Russell, and both Mayer companies take your weight, and height into consideration. They require photographs of you seated on your bike so they can adjust the seat to your posture. They also do Drive-In fittings. Their trademark feature is the wide bucket seat. Some say it looks like a tractor seat. Love the look or hate it, one thing is undeniable. It's comfortable as all get out. All three seats were designed by the late Bill Mayer (Daylong and both Mayers). Papa Bill designed the spring suspension seat but sold the patent to Russell. He designed a new seat using foams of different densities to duplicate the support of the spring. Rival sons Rick and Rocky can't violate Russell's patent so they use variations of Dad's last design. Externally the Mayer brothers' seats are more stylish than the Daylong but ultimately its the comfort that counts. You'll have to decide that for yourselves.
 
Ultimately it's the butt that has to be pleased. My Security Squad butt is happier on the Russell DayLong. I have over 20,000 miles on it and its as comfortable as it was on the day I opened the box. The seat's "wings" reach up and cup your butt to distribute the rider's weight from hip to hip and not concentrate it in the middle like other seats. It's a long range seat. All four companies build solo and dual bucket saddles. Corbin deep dishes the pilot's seat but the pillion's to a lesser degree. The Mayer brothers and Russell will provide full width saddles at the pillion for an additional fee.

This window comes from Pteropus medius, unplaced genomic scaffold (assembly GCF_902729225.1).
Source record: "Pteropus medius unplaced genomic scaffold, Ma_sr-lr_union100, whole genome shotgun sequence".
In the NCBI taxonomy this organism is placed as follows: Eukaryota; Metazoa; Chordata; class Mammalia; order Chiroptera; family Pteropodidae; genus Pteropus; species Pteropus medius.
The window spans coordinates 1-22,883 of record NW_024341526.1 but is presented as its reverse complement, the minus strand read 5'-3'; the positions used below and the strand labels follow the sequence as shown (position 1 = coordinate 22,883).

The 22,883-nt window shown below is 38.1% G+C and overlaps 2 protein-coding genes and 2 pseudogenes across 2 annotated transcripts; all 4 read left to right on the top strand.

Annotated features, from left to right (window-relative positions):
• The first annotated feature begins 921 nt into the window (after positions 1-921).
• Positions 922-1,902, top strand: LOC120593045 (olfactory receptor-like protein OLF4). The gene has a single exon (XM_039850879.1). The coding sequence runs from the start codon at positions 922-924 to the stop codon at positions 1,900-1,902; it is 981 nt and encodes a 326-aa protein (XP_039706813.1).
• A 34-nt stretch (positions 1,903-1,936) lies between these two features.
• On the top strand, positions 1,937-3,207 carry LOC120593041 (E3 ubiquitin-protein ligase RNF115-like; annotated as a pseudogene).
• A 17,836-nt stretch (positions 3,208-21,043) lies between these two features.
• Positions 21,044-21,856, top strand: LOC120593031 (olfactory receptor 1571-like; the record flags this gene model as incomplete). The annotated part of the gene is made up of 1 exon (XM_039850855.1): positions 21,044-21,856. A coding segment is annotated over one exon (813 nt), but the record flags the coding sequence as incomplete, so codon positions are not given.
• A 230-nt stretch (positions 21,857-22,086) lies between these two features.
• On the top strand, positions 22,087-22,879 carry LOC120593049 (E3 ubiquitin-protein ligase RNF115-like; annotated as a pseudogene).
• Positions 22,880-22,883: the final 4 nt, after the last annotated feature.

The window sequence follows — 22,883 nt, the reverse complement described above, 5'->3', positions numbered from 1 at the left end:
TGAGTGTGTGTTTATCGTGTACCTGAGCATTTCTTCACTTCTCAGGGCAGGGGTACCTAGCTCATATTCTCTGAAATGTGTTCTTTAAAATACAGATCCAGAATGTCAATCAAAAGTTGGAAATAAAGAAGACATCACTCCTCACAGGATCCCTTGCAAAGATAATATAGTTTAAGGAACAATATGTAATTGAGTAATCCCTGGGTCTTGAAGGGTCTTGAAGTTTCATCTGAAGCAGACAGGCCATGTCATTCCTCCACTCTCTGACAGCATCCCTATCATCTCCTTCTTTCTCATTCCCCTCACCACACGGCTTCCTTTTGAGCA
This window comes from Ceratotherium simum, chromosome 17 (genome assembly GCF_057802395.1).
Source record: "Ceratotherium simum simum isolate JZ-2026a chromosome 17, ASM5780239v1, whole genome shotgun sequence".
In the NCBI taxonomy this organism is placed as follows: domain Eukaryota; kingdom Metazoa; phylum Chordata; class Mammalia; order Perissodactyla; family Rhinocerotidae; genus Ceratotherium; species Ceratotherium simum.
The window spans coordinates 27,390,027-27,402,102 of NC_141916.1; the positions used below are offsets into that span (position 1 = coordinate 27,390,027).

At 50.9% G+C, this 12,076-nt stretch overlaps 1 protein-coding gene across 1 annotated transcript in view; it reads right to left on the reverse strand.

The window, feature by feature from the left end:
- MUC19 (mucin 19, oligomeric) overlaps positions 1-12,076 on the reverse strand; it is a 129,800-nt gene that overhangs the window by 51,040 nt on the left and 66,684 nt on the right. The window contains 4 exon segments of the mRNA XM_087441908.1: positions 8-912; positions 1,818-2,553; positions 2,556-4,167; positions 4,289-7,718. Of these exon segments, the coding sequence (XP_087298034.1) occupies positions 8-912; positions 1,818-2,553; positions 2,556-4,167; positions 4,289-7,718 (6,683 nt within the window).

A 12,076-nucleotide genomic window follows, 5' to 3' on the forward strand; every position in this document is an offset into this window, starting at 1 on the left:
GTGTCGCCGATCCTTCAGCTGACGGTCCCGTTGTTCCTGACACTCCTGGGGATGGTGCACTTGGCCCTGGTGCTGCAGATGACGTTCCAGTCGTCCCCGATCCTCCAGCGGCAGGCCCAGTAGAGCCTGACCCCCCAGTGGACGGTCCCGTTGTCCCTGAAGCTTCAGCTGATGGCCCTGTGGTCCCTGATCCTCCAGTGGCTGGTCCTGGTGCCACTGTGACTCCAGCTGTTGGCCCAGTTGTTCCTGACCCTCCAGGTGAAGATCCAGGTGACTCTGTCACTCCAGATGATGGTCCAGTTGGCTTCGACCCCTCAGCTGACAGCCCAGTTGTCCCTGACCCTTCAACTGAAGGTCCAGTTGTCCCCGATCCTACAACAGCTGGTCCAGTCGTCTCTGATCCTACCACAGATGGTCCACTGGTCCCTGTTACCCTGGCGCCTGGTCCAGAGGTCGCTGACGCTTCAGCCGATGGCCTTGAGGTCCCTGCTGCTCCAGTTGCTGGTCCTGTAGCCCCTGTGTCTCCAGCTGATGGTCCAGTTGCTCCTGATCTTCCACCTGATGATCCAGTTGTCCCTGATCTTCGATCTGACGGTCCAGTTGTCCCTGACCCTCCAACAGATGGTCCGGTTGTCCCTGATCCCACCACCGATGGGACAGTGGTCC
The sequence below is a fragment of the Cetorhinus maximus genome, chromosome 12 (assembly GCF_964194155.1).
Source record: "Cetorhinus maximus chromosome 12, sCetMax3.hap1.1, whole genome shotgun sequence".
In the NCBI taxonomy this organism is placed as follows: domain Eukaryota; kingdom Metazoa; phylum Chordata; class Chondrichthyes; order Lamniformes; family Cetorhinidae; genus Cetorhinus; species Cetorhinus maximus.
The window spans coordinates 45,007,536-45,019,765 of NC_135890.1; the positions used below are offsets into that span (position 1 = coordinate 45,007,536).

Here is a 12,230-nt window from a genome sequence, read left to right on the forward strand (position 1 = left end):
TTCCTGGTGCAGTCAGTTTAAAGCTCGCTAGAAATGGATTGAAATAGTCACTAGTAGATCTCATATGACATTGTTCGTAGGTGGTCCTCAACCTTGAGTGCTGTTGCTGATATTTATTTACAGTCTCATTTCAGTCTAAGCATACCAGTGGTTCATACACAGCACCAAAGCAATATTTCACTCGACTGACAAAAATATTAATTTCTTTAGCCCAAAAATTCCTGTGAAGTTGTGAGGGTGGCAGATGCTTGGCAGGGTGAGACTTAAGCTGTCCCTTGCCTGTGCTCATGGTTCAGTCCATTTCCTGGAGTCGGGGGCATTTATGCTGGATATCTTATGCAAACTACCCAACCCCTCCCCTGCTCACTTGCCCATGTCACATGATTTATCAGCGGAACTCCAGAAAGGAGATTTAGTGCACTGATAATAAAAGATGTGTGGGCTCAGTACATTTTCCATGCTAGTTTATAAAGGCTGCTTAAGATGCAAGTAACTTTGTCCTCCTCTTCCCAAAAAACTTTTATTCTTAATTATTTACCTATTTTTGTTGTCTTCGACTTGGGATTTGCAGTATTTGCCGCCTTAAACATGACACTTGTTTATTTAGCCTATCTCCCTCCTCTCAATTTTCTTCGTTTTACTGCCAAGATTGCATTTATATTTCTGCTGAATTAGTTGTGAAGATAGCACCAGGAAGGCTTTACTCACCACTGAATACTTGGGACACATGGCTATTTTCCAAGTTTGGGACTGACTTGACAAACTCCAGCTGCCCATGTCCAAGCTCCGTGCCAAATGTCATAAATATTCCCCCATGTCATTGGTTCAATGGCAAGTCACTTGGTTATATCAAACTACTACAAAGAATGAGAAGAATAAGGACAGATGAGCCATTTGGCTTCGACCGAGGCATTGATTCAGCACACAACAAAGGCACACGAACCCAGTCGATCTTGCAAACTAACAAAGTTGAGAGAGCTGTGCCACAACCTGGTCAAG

Another issue is seat height and fore/aft position. This will affect your reach to the bars and pegs. Before any cash trades hands you should contact the manufacturer and discuss these issues. Many of them are small operations so chances are you'll be speaking with the owner or the person that builds your seat. During the fall or winter they're easier to contact. They sometimes close shop during the summer to attend bike shows and rallies to hawk their wares.